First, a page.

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NC Brewers & Music Festival Returns to Huntersville

May 12-13 event at Historic Rural Hill features curated lineup of breweries and bands

A band plays outside in front of a crowd at a music festival
NC Brewers & Music Festival in 2017. (Courtesy of NCBMF)

On May 12, the North Carolina Brewers & Music Festival returns to Historic Rural Hill nature preserve in Huntersville. The two-day family-friendly event offers a curated lineup of over 40 breweries, allowing festivalgoers to camp out amid a landscape graced with hiking trails and Colonial-era farm buildings.

Tying into the outdoor, rain-or-shine activities is a carefully coordinated soundtrack for the beer fest; a lineup of nine artists and bands, many with North Carolina connections, are artfully chosen to complement and enhance the bucolic setting and the craft beers that festivalgoers will find on tap.

That means the bands chosen for the event fall into a loosely defined genre that Micah Davidson calls “grassroots-oriented indie-Americana.”

“I think we’ve stayed consistent with that genre,” says Davidson, founder and owner of Charlotte-based agency Midwood Entertainment, which curates and consults on venues, festivals and events. The 45-year-old former booking agent has been programming the North Carolina Brewers & Music Festival since it launched in 2010.

“Certainly, it’s a team effort,” Davidson says. “We all get together and discuss ideas.” 

At the end of the day, however, it’s Davidson who makes the decisions and picks the bands. 

“For the North Carolina Brewers & Music Festival, the marketing is about the overall experience,” Davidson says. “So, the lineup … must be something that falls in line with the overall brand. It’s on a farm. It’s camping. So, bluegrass and indie Americana is really where I’d like to stay.”

This year marks the 11th iteration of the festival — the event was canceled in 2020 and 2021 due to the COVID-19 pandemic. It’s also a watershed for the festival — the year the NC Brewers & Music Festival decided to go bigger.

“This is the year we probably spent the most money,” Davidson says.

May 12 marks the largest Friday night headliner the festival has ever booked: North Carolina-based Grammy Award-winning progressive bluegrass group The Steep Canyon Rangers. Filling out the bill is a mix of local and regional favorites and Americana up-and-comers including Molly Tuttle & Golden Highway, 49 Winchester, SUSTO, Lilly Hiatt, Kaitlin Butts, Time Sawyer, Kiely Connell and Paleface.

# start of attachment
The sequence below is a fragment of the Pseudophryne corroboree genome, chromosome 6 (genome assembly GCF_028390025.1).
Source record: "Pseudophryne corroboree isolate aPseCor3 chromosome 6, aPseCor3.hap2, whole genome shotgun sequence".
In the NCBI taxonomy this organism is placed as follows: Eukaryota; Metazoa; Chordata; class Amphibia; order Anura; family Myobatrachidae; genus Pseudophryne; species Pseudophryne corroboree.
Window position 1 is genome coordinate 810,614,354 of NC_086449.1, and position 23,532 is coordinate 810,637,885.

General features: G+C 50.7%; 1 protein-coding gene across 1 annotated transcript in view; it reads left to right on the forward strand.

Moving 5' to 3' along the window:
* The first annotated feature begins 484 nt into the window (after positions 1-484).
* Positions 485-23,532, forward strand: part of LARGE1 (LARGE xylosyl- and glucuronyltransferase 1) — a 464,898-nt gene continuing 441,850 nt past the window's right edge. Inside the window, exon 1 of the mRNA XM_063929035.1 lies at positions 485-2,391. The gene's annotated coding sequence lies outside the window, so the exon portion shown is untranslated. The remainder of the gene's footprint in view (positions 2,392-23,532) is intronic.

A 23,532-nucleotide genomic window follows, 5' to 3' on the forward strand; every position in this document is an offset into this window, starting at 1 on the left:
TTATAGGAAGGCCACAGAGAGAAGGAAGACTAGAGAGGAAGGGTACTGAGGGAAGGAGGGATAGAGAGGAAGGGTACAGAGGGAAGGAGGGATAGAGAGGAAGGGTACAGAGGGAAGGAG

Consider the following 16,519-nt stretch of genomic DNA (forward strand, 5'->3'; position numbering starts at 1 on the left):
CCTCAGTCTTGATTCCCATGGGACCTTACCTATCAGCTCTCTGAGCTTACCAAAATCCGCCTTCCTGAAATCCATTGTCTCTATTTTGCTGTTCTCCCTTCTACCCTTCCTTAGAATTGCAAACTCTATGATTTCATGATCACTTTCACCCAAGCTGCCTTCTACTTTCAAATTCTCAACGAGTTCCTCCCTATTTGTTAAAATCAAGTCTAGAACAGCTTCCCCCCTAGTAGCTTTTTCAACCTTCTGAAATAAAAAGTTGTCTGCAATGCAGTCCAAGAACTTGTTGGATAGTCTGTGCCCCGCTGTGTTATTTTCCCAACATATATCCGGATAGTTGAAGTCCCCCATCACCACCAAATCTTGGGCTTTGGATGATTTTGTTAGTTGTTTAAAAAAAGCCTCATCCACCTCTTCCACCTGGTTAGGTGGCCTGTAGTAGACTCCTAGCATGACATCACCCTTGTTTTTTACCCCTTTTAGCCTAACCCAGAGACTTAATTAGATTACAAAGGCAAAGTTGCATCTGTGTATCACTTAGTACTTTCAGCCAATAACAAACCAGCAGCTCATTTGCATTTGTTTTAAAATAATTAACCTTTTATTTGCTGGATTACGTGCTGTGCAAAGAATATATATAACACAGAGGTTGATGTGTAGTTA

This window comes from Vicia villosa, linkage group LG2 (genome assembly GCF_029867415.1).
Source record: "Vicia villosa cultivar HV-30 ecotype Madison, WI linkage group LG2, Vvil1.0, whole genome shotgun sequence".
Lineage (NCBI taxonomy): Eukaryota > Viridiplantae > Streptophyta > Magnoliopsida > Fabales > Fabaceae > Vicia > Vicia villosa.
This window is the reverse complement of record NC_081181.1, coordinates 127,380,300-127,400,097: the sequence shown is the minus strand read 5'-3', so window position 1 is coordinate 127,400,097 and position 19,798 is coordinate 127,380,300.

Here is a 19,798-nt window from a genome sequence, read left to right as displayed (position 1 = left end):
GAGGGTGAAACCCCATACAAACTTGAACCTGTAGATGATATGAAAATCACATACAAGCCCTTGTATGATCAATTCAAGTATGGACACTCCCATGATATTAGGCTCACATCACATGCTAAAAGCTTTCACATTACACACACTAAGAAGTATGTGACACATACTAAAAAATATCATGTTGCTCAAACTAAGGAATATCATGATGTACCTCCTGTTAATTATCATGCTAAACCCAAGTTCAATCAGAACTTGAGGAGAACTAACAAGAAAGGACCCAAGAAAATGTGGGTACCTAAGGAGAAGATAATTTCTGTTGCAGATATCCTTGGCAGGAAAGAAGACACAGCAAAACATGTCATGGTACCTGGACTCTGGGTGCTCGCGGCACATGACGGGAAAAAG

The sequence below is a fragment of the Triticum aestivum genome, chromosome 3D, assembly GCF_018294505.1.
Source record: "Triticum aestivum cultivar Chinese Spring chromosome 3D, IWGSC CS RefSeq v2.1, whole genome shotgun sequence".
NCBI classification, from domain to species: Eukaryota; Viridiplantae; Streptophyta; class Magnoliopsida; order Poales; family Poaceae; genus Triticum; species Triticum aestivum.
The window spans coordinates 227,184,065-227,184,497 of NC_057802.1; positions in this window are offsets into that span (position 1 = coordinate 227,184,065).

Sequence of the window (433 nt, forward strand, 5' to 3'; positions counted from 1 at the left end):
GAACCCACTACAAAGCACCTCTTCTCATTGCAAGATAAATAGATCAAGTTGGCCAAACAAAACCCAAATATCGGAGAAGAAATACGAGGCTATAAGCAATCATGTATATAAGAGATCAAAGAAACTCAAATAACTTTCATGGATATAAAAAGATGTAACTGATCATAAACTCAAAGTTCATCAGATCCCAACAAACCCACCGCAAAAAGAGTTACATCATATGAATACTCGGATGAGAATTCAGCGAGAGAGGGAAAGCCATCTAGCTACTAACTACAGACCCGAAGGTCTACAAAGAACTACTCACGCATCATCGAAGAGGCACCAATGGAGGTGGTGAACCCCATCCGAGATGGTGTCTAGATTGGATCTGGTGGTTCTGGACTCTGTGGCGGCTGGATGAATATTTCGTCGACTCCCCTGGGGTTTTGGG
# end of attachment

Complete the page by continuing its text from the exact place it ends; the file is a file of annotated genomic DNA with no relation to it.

“For the people that aren’t super happy with the lineup, it’s my fault,” Davidson says. “For the people who absolutely love the lineup, it’s also my fault.”

The business of entertainment

Born in Roanoke, Virginia, Davidson went to the College of Charleston before “politely being asked to leave,” Davidson says. Instead of going to class, he was throwing large parties and concerts at frat houses.

“I guess I was born to do events,” he says, laughing.

After moving to Charlotte in 1999, Davidson started working as the general manager of The Double Door Inn, the storied but since demolished venue in Charlotte’s Elizabeth neighborhood. He also became a booking agent. In 2009, Davidson met Jeff Fissel, who was then the executive director for Historic Rural Hill. Fissel was considering launching a beer festival and had some interest in booking The New Familiars, a Charlotte band that Davidson was managing, to play it. But Davidson got more involved than just booking his band; he and Fissel launched the North Carolina Brewers & Music Festival together in 2010.

Two people sit on the grass during an outdoor music festival
This year is the 11th iteration of NC Brewers & Music Festival, which started as a much smaller event in 2010. (Courtesy of NCBMF)

In September 2015, Davidson started Midwood Entertainment with nine artists and two festivals. As the business grew, Davidson moved away from being an agent and hired other agents. In the wake of the COVID pandemic, Midwood Entertainment shut down its talent agency division in 2021, now just focusing on event production and talent buying. 

Davidson runs the company and organizes both events: the NC Brewers & Music Festival as well as Tennessee’s Bristol Rhythm & Roots Reunion in September. Meanwhile, Monica Smith oversees the agency’s venue division, which programs for seven venues on the East Coast, as well as one in Colorado. One venue, The Harvester Performance Center in Rocky Mount, Virginia, is an exception. There Davidson is the director of operations.